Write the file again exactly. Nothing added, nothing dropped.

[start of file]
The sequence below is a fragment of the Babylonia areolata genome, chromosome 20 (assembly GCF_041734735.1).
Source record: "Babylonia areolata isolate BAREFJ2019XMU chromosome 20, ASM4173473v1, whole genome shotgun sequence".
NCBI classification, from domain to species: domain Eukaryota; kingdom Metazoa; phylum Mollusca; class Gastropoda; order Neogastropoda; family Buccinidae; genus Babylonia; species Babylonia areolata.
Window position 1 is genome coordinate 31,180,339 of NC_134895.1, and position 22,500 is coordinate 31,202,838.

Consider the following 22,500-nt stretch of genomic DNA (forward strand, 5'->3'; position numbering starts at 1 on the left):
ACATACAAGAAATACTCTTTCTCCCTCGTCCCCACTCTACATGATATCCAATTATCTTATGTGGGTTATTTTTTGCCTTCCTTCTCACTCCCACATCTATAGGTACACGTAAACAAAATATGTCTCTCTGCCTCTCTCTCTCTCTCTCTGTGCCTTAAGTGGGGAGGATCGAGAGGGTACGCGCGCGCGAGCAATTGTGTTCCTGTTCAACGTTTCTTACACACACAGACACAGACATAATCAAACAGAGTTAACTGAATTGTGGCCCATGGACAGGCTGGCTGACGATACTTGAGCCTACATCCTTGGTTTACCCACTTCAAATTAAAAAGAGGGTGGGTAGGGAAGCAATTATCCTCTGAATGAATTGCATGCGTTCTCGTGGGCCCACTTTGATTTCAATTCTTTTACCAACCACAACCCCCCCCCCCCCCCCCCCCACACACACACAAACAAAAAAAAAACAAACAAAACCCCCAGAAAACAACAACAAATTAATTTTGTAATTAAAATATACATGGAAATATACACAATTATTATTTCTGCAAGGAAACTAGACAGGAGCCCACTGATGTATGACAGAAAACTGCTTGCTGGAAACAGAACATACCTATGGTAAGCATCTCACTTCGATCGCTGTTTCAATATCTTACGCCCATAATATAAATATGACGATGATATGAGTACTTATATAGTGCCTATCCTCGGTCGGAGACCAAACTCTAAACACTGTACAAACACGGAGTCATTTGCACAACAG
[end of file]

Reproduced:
The sequence below is a fragment of the Babylonia areolata genome, chromosome 20 (assembly GCF_041734735.1).
Source record: "Babylonia areolata isolate BAREFJ2019XMU chromosome 20, ASM4173473v1, whole genome shotgun sequence".
NCBI classification, from domain to species: domain Eukaryota; kingdom Metazoa; phylum Mollusca; class Gastropoda; order Neogastropoda; family Buccinidae; genus Babylonia; species Babylonia areolata.
Window position 1 is genome coordinate 31,180,339 of NC_134895.1, and position 22,500 is coordinate 31,202,838.

Consider the following 22,500-nt stretch of genomic DNA (forward strand, 5'->3'; position numbering starts at 1 on the left):
ACATACAAGAAATACTCTTTCTCCCTCGTCCCCACTCTACATGATATCCAATTATCTTATGTGGGTTATTTTTTGCCTTCCTTCTCACTCCCACATCTATAGGTACACGTAAACAAAATATGTCTCTCTGCCTCTCTCTCTCTCTCTCTGTGCCTTAAGTGGGGAGGATCGAGAGGGTACGCGCGCGCGAGCAATTGTGTTCCTGTTCAACGTTTCTTACACACACAGACACAGACATAATCAAACAGAGTTAACTGAATTGTGGCCCATGGACAGGCTGGCTGACGATACTTGAGCCTACATCCTTGGTTTACCCACTTCAAATTAAAAAGAGGGTGGGTAGGGAAGCAATTATCCTCTGAATGAATTGCATGCGTTCTCGTGGGCCCACTTTGATTTCAATTCTTTTACCAACCACAACCCCCCCCCCCCCCCCCCCCACACACACACAAACAAAAAAAAAACAAACAAAACCCCCAGAAAACAACAACAAATTAATTTTGTAATTAAAATATACATGGAAATATACACAATTATTATTTCTGCAAGGAAACTAGACAGGAGCCCACTGATGTATGACAGAAAACTGCTTGCTGGAAACAGAACATACCTATGGTAAGCATCTCACTTCGATCGCTGTTTCAATATCTTACGCCCATAATATAAATATGACGATGATATGAGTACTTATATAGTGCCTATCCTCGGTCGGAGACCAAACTCTAAACACTGTACAAACACGGAGTCATTTGCACAACAG